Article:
The text for Rio+20 calls for, as have earlier international agreements, the development and transfer of environmentally sound technologies and know-how to developing countries on favourable terms. This text is "glossing over the deep and continuing divides between the developed North (and emerging economies) and the developing South over intellectual property rights" writes Joseph Sarnoff, Professor of Law at DePaul University College of Law in Chicago on the IP Osgoode (a website of the Intellectual Property Law & Technology Program, Osgoode Hall Law School, York University. Toronto, Ontario). While tech transfer for mitigation and adaptation measures in regard to climate change are unlikely, eight of the largest multilateral developments have said that they will provide US$ 175 billion for sustainable transportation to developing countries. This money is likely to involve significant private and public intellectual property rights, creating conflict between patent owners and recipients about the licensing costs.

Sarnoff says that there hasn't been enough analysis of the best way for government to fund innovation although various models exist:
Sarnoff concludes, "Which method is best is now a question of critical importance, both to cost-effectiveness of the massive forthcoming investments and their success in addressing the forthcoming problems."

GallonLetter notes that the IP Osgoode website is worth reading for its wide range of information. Copyrights and patents cross disciplinary sectors such as biotechnology, the Internet and of course, environmental technology and know-how.


The multitude of corporate environmental initiatives announced at Rio+20 includes:

- the NASDAQ, Brazil BM&FBovespa, Johannesburg, Istanbul and Egyptian stock exchanges have joined together in a project to promote “long-term sustainable investment and improved environmental, social and corporate governance disclosure and performance among companies listed on their exchanges”. There will be no immediate impact on NASDAQ listed companies.

- PepsiCo International and Nestlé participated on a panel discussing corporate participation in the UN Human Right to Water and Sanitation initiative.

- IKEA and Grupo Arcor, a global confectionary company with 20,000 employees, participated in a discussion of the ways in which business decisions can maximize the positive impacts and minimize the negative impacts of corporate sustainability on children and how businesses can best implement children's rights.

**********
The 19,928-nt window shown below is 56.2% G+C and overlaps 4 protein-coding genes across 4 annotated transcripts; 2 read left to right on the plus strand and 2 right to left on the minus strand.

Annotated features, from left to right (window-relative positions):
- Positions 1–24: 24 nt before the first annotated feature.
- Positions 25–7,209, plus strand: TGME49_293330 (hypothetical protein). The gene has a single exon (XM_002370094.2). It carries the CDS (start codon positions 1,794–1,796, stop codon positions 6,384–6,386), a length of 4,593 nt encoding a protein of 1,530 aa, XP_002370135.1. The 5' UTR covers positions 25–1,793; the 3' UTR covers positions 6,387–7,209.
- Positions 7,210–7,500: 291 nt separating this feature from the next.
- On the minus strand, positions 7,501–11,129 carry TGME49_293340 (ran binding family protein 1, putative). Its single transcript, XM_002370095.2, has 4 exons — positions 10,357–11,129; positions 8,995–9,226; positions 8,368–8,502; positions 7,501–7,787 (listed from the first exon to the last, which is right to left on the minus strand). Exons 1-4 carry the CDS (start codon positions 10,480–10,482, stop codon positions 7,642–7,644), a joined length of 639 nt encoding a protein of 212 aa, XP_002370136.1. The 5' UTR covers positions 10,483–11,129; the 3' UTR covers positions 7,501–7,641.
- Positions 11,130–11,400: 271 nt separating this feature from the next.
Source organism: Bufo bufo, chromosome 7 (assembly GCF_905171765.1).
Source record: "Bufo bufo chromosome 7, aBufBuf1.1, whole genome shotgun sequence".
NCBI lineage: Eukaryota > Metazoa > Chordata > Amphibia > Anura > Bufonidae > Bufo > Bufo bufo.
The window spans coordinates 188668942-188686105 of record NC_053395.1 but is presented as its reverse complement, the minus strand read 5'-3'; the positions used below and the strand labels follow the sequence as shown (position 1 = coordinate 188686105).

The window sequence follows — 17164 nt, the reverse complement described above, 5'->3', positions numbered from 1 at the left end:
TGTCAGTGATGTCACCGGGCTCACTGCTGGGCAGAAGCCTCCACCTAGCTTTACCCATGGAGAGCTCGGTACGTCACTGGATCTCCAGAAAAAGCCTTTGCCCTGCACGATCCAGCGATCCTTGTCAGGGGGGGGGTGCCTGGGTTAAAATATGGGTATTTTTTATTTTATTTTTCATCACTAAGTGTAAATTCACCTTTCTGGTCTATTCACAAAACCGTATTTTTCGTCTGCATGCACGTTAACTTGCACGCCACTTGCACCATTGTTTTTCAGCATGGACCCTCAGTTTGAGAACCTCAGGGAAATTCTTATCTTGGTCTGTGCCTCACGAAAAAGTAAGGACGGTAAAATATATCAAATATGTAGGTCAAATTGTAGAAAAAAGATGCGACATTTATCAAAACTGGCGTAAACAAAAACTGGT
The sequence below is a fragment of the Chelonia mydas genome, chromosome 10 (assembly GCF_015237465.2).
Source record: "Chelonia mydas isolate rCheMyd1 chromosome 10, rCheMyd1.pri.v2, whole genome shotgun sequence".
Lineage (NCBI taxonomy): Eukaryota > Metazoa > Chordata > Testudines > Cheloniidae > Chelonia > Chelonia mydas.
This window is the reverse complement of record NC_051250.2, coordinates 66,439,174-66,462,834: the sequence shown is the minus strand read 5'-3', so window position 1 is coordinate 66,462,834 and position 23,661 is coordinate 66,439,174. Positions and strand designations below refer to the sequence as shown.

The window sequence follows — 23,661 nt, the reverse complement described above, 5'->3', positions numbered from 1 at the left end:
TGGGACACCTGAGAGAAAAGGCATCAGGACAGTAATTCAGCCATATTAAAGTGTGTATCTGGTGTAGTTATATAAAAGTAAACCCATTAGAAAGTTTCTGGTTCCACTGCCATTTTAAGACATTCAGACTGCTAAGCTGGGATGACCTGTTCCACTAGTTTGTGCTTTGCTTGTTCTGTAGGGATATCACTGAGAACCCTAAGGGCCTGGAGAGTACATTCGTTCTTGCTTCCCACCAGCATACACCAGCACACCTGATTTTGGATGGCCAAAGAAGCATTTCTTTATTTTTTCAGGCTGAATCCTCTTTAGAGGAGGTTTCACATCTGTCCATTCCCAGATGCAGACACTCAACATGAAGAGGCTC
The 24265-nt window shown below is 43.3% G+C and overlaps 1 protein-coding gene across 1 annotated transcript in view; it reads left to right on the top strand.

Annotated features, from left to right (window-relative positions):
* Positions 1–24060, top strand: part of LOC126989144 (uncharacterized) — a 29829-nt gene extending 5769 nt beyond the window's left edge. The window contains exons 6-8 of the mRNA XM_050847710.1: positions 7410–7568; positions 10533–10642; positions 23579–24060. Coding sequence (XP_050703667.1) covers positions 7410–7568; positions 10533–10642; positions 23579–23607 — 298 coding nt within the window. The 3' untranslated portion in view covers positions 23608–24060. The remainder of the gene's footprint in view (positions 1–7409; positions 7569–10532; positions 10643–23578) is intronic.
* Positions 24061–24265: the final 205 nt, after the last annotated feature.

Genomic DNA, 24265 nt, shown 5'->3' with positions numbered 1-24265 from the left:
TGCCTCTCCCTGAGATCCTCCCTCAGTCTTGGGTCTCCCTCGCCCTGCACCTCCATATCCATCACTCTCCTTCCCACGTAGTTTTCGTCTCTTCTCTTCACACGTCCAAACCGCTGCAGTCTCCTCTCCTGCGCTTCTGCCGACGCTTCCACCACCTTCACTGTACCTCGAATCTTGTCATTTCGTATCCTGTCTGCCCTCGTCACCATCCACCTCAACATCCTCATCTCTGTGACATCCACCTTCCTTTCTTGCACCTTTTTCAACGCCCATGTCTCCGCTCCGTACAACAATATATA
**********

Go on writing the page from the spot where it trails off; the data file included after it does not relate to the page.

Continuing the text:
- Procter & Gamble's Director of Global Sustainability discussed his company's approach to sustainability in the context of the recent US Government commitment to sustainable public procurement in an Executive Order on Federal Leadership in Environmental, Energy, and Economic Performance, and through other programs.
- China Petrochemical Corporation (Sinopec Group) announced that it had signed on to "Caring for Climate", the UN Global Compact and UN Environment Programme initiative aimed at advancing the role of business in addressing climate change.

- Coca-Cola İçecek A.Ş. the bottler of Coca-Cola in Turkey, made a presentation on how it engages employees in reducing loss of biodiversity and contributing to nature conservation.

- Donbass Fuel and Energy Company, a large privately-held vertically integrated energy company (coal, electricity generation, renewables, distribution) made a presentation on sustainability as a key element of business planning in Ukraine.

- BMW Group announced private-public collaboration as a platform for improved urban mobility services.

- the UN Global Compact, the Global Reporting Initiative, and the Swiss State Secretariat for Economic Affairs announced a public-private partnership to build awareness, capacity and training on corporate sustainability management and reporting in key markets in South Asia, Latin America and Africa.

- the Global Reporting Initiative (GRI) announced the start of the public comment period for the draft G4 reporting framework. GRI expects that the new G4 framework can help governments, stock exchanges and listing authorities create smart regulation for sustainability reporting.

- Coca-Cola spoke on a business anti-corruption panel and Anglo-American Nickel spoke on gender equality

- Viyellatex, a Bangladeshi textile company, highlighted its corporate sustainability initiative.

- the CEO of Schneider Electric presented his Company's sustainability initiative "Preserving Amazon Forest throughout energy access" in partnership with Sustainable Amazonas Foundation.

- Premier Jean Charest, Province of Quebec, spoke on Clean Revolution in Action.

- the UN Global Compact launched a Quick Self-Assessment and Learning Tool, half a dozen questions for companies to benchmark their supply chain practices on such topics as vision and objectives and engaging with suppliers.

- The Cement Sustainability Initiative, a global effort by 24 leading cement producers and a sector project of the World Business Council for Sustainable Development, released a Sectoral Market Mechanism brochure to support reductions of greenhouse gas emissions at a national or regional level. While a global climate agreement is needed, the CSI suggests that considerable reductions can be achieved at the regional or country level. Consistent measurement, reporting and verification is needed which can later be upscaled to the global level.

- NIKE, Inc., committed to reduce water use by 15% in specified manufacturing operations by 2015 and achieve zero discharge of hazardous chemicals for all products by 2020.


Export Development Canada (EDC), Canada's Export Credit Agency, has issued its eighth